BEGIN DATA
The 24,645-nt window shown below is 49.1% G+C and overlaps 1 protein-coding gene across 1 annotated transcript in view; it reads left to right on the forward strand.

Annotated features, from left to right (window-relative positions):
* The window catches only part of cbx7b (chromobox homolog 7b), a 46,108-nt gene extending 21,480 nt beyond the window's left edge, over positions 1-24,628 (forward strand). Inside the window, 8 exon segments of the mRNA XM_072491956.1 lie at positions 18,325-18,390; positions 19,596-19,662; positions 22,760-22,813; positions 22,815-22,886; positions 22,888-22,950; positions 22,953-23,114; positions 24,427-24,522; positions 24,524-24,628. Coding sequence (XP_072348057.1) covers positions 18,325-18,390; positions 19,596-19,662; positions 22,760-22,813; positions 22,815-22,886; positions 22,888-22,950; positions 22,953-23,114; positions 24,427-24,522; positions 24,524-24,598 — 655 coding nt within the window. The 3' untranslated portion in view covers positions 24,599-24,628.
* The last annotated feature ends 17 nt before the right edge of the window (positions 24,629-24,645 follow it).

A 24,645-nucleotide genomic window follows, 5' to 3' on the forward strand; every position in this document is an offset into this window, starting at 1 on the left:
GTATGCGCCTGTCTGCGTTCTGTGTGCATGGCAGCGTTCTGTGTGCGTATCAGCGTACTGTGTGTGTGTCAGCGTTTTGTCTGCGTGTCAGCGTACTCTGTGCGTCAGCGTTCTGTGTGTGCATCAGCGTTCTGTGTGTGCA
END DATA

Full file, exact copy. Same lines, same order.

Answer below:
The 24,645-nt window shown below is 49.1% G+C and overlaps 1 protein-coding gene across 1 annotated transcript in view; it reads left to right on the forward strand.

Annotated features, from left to right (window-relative positions):
* The window catches only part of cbx7b (chromobox homolog 7b), a 46,108-nt gene extending 21,480 nt beyond the window's left edge, over positions 1-24,628 (forward strand). Inside the window, 8 exon segments of the mRNA XM_072491956.1 lie at positions 18,325-18,390; positions 19,596-19,662; positions 22,760-22,813; positions 22,815-22,886; positions 22,888-22,950; positions 22,953-23,114; positions 24,427-24,522; positions 24,524-24,628. Coding sequence (XP_072348057.1) covers positions 18,325-18,390; positions 19,596-19,662; positions 22,760-22,813; positions 22,815-22,886; positions 22,888-22,950; positions 22,953-23,114; positions 24,427-24,522; positions 24,524-24,598 — 655 coding nt within the window. The 3' untranslated portion in view covers positions 24,599-24,628.
* The last annotated feature ends 17 nt before the right edge of the window (positions 24,629-24,645 follow it).

A 24,645-nucleotide genomic window follows, 5' to 3' on the forward strand; every position in this document is an offset into this window, starting at 1 on the left:
GTATGCGCCTGTCTGCGTTCTGTGTGCATGGCAGCGTTCTGTGTGCGTATCAGCGTACTGTGTGTGTGTCAGCGTTTTGTCTGCGTGTCAGCGTACTCTGTGCGTCAGCGTTCTGTGTGTGCATCAGCGTTCTGTGTGTGCA